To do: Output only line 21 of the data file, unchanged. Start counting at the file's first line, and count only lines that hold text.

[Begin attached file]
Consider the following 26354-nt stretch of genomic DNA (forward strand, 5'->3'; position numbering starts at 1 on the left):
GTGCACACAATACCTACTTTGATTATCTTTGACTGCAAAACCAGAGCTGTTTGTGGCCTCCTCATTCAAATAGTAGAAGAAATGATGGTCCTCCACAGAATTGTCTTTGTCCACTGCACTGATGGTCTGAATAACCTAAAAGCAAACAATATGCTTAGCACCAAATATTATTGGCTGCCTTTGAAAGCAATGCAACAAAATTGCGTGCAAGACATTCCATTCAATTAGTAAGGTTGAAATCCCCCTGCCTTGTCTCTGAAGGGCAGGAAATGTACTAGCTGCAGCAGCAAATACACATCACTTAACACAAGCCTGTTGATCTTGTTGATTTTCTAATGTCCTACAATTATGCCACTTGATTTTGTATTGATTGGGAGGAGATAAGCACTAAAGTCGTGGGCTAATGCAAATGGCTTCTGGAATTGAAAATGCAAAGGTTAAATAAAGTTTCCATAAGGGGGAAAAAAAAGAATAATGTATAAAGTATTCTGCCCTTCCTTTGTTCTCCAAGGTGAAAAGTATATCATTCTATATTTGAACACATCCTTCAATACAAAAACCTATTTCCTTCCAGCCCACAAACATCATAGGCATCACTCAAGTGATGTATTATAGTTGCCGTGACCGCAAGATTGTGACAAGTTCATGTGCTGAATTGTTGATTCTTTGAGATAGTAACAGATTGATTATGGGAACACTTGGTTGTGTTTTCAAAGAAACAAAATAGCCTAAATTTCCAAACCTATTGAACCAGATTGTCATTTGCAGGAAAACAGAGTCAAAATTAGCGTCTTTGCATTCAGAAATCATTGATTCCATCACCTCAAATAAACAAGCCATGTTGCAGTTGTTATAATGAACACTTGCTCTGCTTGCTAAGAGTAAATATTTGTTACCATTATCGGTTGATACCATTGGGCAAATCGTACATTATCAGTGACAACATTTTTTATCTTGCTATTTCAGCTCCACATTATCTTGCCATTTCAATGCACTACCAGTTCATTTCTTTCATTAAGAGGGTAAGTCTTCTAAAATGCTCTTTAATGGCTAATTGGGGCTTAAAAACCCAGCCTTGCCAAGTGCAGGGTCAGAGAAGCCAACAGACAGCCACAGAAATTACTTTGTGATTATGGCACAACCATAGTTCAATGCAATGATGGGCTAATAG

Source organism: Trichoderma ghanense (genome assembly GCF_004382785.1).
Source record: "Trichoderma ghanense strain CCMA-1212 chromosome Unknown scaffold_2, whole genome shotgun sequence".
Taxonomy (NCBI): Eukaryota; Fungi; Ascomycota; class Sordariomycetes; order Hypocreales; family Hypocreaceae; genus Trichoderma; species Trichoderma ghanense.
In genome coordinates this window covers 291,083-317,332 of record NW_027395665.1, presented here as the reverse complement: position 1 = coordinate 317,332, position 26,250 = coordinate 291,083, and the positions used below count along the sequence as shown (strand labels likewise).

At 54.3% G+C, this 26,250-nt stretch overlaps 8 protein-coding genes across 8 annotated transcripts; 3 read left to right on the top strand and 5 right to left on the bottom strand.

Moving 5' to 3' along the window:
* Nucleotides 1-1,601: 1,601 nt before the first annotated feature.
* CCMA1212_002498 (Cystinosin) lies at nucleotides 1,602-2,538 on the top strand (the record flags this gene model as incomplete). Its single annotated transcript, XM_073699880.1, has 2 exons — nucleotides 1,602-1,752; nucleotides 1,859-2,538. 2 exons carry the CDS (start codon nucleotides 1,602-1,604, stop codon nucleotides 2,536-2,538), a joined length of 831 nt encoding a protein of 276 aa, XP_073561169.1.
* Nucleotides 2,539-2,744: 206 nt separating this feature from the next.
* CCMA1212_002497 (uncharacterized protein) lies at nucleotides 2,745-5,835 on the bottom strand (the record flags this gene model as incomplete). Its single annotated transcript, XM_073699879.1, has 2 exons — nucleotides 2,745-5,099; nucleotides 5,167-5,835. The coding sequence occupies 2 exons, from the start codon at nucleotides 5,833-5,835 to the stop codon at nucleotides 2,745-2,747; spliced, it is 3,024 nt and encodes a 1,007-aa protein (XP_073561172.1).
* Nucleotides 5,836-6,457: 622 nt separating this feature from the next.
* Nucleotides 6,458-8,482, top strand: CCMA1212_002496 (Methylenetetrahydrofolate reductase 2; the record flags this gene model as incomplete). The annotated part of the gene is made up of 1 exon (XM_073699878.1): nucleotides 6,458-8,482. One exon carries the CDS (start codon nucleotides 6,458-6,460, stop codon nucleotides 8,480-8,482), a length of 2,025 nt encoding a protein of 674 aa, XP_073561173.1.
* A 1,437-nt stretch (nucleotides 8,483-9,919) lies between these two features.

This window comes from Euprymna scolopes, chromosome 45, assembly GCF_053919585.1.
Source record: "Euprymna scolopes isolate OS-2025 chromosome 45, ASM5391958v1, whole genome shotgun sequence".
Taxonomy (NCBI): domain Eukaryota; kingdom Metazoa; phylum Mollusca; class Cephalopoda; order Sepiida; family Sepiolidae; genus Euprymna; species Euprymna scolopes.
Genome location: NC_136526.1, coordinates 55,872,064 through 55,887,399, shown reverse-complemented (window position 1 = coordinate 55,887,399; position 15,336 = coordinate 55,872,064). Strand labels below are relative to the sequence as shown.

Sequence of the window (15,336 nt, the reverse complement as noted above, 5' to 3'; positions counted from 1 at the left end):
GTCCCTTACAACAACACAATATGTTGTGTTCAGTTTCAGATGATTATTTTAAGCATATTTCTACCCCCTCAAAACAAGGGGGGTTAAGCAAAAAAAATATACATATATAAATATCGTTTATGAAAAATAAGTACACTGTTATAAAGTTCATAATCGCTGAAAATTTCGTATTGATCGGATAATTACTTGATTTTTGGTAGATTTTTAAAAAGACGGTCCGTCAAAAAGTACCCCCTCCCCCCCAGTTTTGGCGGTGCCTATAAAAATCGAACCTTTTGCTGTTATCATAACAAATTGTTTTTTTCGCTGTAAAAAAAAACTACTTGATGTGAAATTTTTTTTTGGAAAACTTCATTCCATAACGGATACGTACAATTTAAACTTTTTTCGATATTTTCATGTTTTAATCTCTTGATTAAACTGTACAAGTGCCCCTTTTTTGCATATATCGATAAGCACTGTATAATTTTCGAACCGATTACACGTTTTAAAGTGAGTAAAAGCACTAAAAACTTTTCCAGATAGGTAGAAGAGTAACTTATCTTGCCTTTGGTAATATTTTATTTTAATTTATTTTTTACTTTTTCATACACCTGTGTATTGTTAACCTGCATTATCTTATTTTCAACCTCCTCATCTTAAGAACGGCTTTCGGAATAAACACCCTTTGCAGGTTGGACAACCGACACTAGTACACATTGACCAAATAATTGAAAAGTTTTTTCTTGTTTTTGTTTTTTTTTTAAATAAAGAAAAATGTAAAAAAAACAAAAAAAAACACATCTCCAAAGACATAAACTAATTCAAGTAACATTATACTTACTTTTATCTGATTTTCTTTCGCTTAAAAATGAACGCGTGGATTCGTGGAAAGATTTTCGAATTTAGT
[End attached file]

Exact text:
GTCCCTTACAACAACACAATATGTTGTGTTCAGTTTCAGATGATTATTTTAAGCATATTTCTACCCCCTCAAAACAAGGGGGGTTAAGCAAAAAAAATATACATATATAAATATCGTTTATGAAAAATAAGTACACTGTTATAAAGTTCATAATCGCTGAAAATTTCGTATTGATCGGATAATTACTTGATTTTTGGTAGATTTTTAAAAAGACGGTCCGTCAAAAAGTACCCCCTCCCCCCCAGTTTTGGCGGTGCCTATAAAAATCGAACCTTTTGCTGTTATCATAACAAATTGTTTTTTTCGCTGTAAAAAAAAACTACTTGATGTGAAATTTTTTTTTGGAAAACTTCATTCCATAACGGATACGTACAATTTAAACTTTTTTCGATATTTTCATGTTTTAATCTCTTGATTAAACTGTACAAGTGCCCCTTTTTTGCATATATCGATAAGCACTGTATAATTTTCGAACCGATTACACGTTTTAAAGTGAGTAAAAGCACTAAAAACTTTTCCAGATAGGTAGAAGAGTAACTTATCTTGCCTTTGGTAATATTTTATTTTAATTTATTTTTTACTTTTTCATACACCTGTGTATTGTTAACCTGCATTATCTTATTTTCAACCTCCTCATCTTAAGAACGGCTTTCGGAATAAACACCCTTTGCAGGTTGGACAACCGACACTAGTACACATTGACCAAATAATTGAAAAGTTTTTTCTTGTTTTTGTTTTTTTTTTAAATAAAGAAAAATGTAAAAAAAACAAAAAAAAACACATCTCCAAAGACATAAACTAATTCAAGTAACATTATACTTACTTTTATCTGATTTTCTTTCGCTTAAAAATGAACGCGTGGATTCGTGGAAAGATTTTCGAATTTAGT